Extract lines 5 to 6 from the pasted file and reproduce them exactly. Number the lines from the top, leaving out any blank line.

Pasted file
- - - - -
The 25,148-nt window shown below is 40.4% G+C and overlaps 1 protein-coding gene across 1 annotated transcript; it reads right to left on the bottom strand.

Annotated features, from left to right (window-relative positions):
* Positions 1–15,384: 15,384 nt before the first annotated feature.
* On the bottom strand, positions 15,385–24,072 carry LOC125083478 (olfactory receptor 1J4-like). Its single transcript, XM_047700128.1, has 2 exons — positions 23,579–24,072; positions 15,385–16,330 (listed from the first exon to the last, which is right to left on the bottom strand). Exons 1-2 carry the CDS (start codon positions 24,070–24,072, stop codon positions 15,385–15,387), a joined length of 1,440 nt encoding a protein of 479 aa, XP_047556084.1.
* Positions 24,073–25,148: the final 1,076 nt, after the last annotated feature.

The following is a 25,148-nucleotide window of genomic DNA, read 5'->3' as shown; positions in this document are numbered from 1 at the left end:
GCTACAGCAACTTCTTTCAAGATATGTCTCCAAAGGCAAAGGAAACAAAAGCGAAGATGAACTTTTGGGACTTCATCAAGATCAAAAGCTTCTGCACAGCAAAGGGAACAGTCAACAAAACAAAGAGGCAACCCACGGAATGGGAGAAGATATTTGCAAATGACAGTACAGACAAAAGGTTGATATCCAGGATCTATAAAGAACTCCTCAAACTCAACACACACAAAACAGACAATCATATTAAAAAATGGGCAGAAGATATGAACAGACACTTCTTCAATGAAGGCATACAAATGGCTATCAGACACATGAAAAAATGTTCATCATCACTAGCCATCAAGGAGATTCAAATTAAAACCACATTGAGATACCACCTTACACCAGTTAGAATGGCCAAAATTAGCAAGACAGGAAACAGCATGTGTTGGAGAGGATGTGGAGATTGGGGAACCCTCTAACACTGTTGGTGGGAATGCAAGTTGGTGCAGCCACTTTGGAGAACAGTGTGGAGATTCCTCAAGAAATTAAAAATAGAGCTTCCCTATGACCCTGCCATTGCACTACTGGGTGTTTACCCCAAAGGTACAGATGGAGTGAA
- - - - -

* Positions 24,073–25,148: the final 1,076 nt, after the last annotated feature.

The following is a 25,148-nucleotide window of genomic DNA, read 5'->3' as shown; positions in this document are numbered from 1 at the left end: